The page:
- Miley Cyrus tweets about cheating allegations and penis cake drama Thursday 6:32 PM
- ‘The Dark Crystal: Age of Resistance’ dazzles with a timely tale Thursday 6:00 PM
- The DOJ emailed a white nationalist blog post to immigration judges Thursday 5:31 PM
- The Amazon rainforest is on fire–and people are using memes to cope Thursday 4:11 PM
- Microsoft contractors listened in on Xbox users Thursday 2:15 PM
- Anti-vaxxer assaults pro-vaccine lawmaker on Facebook Live (updated) Thursday 2:15 PM
- Oreos licked by singer Lewis Capaldi are being auctioned off on eBay Thursday 1:54 PM
- Zach Braff predicted Sean Spicer would be on ‘Dancing With the Stars’ 2 years ago Thursday 1:38 PM
- NYPD sergeant who watched Eric Garner die punished with lost vacation days Thursday 1:27 PM
- Brie Larson haters have a meltdown over a joke about Thor’s hammer Thursday 1:26 PM
- This comedian attempted to make fun of women on Twitter—and it did not go over well Thursday 1:04 PM
- Logan Paul wants to help the Amazon rainforest Thursday 12:36 PM
- Nutaku announces redesign and filters for LGBTQ porn games Thursday 12:25 PM
- This video of dozens of inflatable mattresses taking off in the wind is perfect Thursday 12:20 PM
- Reddit mods restore Tiananmen Square image after censorship claims Thursday 12:18 PM
The candid letter was both a defense of its actions and a plea for customers to give it another chance.
The letter opened by shooting down allegations that it intentionally slows down phones so customers are forced to upgrade, a practice known as forced obsolescence. A French consumer group recently filed a criminal lawsuit against Apple claiming it reduced the lifespan of its phones to “increase replacement rates,” an act that could result in jail time, according to French law.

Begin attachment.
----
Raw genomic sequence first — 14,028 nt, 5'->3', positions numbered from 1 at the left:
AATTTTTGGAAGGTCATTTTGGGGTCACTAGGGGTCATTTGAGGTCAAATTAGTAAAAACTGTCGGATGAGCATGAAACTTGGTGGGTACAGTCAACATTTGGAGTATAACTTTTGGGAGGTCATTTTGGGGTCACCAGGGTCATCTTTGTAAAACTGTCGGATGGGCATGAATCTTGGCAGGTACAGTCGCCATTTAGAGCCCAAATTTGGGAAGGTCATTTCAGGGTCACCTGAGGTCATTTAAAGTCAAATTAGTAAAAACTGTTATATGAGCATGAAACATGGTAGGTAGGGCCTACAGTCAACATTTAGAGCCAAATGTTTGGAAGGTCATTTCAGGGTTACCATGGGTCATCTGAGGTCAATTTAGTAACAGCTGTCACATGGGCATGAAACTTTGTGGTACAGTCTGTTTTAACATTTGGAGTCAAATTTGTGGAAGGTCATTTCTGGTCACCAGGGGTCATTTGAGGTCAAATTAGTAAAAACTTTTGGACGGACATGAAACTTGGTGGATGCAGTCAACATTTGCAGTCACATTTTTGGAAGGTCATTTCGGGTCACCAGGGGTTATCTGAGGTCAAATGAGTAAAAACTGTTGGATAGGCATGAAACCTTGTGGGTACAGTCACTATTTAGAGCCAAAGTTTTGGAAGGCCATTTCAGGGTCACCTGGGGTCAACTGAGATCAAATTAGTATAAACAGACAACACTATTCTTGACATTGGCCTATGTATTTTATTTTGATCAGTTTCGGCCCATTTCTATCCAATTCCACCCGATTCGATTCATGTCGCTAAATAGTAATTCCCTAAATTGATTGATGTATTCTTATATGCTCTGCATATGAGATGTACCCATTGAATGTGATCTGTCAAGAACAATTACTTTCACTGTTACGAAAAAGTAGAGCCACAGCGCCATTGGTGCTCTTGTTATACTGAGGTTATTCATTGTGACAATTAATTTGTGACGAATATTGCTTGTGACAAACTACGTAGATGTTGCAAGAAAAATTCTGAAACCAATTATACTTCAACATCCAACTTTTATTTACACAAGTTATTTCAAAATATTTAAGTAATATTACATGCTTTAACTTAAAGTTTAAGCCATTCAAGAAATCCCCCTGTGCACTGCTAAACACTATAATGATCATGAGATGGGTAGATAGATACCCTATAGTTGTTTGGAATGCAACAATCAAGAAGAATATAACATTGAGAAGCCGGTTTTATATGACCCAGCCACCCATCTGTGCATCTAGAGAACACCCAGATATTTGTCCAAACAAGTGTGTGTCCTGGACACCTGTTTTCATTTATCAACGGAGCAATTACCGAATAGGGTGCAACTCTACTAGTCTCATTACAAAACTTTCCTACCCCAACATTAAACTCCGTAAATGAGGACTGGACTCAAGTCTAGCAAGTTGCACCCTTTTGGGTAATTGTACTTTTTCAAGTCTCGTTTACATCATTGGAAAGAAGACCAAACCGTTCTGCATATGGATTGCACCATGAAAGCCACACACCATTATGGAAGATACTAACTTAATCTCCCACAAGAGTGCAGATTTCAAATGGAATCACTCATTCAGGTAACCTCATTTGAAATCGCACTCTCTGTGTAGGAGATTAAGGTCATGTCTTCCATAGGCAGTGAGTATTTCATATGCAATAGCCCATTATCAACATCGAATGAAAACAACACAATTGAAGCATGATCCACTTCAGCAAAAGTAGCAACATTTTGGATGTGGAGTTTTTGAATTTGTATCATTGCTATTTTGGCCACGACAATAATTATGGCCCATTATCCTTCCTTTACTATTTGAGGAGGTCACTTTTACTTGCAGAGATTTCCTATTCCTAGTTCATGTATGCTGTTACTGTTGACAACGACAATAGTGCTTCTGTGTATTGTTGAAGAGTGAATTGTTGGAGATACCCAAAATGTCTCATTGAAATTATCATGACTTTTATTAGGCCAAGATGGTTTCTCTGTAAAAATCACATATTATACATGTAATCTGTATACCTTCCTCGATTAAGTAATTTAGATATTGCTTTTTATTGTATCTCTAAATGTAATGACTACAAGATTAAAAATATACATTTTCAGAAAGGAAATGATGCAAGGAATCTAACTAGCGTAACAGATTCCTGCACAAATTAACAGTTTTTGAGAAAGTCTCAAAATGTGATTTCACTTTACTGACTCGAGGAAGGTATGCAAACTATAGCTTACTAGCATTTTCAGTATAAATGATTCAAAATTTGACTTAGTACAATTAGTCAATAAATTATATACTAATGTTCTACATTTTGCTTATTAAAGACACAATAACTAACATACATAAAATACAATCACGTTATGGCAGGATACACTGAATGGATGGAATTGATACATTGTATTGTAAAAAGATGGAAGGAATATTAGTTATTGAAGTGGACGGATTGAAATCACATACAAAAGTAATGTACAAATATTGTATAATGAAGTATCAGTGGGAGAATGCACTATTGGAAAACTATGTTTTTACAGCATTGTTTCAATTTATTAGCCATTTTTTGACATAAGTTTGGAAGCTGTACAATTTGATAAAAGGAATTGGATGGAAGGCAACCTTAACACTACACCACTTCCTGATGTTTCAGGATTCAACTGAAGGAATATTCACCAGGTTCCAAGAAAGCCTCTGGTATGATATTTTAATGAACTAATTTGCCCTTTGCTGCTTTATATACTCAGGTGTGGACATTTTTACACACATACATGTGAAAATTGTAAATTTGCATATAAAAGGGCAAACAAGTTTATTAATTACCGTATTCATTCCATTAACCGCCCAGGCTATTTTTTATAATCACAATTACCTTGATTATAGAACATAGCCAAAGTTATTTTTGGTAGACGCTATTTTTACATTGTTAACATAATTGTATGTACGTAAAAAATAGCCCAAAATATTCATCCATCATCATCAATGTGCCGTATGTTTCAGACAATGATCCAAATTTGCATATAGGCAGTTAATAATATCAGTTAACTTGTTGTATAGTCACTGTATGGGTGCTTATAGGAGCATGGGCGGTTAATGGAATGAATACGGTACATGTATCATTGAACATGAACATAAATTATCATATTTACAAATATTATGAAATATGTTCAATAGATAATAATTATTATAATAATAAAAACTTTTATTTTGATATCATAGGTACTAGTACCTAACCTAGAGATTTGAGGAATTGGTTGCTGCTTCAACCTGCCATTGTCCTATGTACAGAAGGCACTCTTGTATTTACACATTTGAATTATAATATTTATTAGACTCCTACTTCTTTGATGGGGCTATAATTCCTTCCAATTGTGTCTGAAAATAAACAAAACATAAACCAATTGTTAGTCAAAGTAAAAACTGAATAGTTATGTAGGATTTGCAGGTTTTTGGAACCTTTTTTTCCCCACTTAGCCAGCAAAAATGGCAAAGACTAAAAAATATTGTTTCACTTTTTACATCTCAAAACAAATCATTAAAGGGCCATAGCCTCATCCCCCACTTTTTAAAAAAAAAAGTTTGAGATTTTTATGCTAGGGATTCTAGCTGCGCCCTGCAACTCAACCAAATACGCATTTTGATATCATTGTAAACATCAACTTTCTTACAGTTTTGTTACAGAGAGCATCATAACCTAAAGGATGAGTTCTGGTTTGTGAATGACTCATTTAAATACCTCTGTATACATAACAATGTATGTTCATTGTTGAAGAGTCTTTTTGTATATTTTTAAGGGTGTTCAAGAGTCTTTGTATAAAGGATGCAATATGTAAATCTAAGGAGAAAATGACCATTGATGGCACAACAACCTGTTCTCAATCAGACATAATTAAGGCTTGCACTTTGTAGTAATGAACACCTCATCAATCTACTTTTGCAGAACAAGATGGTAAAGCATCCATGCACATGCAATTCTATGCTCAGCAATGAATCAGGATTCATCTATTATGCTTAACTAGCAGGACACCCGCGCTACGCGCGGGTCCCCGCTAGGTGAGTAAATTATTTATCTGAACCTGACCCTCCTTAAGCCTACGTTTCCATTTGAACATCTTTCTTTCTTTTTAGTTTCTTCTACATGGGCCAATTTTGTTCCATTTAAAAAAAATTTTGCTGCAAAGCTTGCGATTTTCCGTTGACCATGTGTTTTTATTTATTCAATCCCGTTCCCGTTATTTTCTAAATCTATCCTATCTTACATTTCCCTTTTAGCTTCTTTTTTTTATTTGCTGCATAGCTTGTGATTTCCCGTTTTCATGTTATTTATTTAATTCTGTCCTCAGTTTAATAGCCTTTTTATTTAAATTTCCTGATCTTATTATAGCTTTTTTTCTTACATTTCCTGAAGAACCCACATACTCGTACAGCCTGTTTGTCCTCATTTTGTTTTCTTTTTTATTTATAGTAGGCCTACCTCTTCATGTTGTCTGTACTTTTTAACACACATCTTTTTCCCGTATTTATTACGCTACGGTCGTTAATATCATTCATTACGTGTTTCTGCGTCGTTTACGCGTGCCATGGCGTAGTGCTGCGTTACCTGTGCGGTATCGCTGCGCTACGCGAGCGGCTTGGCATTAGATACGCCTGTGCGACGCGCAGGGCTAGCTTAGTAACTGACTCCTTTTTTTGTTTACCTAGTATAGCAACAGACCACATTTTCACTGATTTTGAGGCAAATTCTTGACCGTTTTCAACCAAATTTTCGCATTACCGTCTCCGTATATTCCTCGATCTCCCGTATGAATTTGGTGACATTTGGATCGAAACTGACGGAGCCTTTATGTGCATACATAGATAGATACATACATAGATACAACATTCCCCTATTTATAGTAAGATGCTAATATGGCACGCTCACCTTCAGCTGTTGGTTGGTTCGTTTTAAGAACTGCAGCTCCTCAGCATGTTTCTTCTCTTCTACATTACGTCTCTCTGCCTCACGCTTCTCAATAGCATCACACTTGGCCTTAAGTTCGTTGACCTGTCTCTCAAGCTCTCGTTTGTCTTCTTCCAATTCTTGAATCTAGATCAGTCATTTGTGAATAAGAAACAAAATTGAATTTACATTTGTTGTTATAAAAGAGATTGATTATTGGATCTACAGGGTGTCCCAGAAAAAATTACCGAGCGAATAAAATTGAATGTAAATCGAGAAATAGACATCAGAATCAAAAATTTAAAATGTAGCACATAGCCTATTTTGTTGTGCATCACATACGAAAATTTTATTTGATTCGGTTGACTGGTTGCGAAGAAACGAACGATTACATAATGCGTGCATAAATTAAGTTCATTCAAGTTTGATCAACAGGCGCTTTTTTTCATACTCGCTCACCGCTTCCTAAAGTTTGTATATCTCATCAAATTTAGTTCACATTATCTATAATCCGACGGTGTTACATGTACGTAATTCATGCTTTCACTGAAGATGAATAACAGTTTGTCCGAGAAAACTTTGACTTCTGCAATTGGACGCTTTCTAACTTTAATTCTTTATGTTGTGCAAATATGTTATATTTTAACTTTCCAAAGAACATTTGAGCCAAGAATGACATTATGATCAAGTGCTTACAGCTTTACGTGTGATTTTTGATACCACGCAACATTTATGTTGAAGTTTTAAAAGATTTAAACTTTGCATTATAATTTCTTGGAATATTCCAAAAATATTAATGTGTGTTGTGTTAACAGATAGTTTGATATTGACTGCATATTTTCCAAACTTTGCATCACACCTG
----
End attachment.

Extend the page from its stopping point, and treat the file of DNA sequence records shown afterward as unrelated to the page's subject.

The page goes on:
“First and foremost, we have never — and would never — do anything to intentionally shorten the life of any Apple product, or degrade the user experience to drive customer upgrades,” Apple wrote. “Our goal has always been to create products that our customers love, and making iPhones last as long as possible is an important part of that.”
It went on to explain how lithium-ion batteries age depending on how they are charged and the conditions in which they are used. If you’re interested, you can learn more about it in a new support page Apple felt compelled to post. Most of the letter reiterates Apple’s defense: It purposefully throttled phones to prevent them from shutting down once their batteries couldn’t provide a strong enough charge.
Attempting to win consumers back, Apple posted a link to tips on maximizing the lifespan of an iPhone’s battery. It also said it would decrease the price of out-of-warranty iPhone battery replacements from $79 to $29 for anyone with an iPhone 6 or later, starting in late January. iPhones will also receive an update that gives users more visibility into the health of their batteries.
The company still has a long way to go to win its customer’s support back, but as we learned with Samsung’s Note 7 fiasco, apologizing is an important step in the right direction.
Phillip Tracy is a former technology staff writer at the Daily Dot. He's an expert on smartphones, social media trends, and gadgets. He previously reported on IoT and telecom for RCR Wireless News and contributed to NewBay Media magazine. He now writes for Laptop magazine.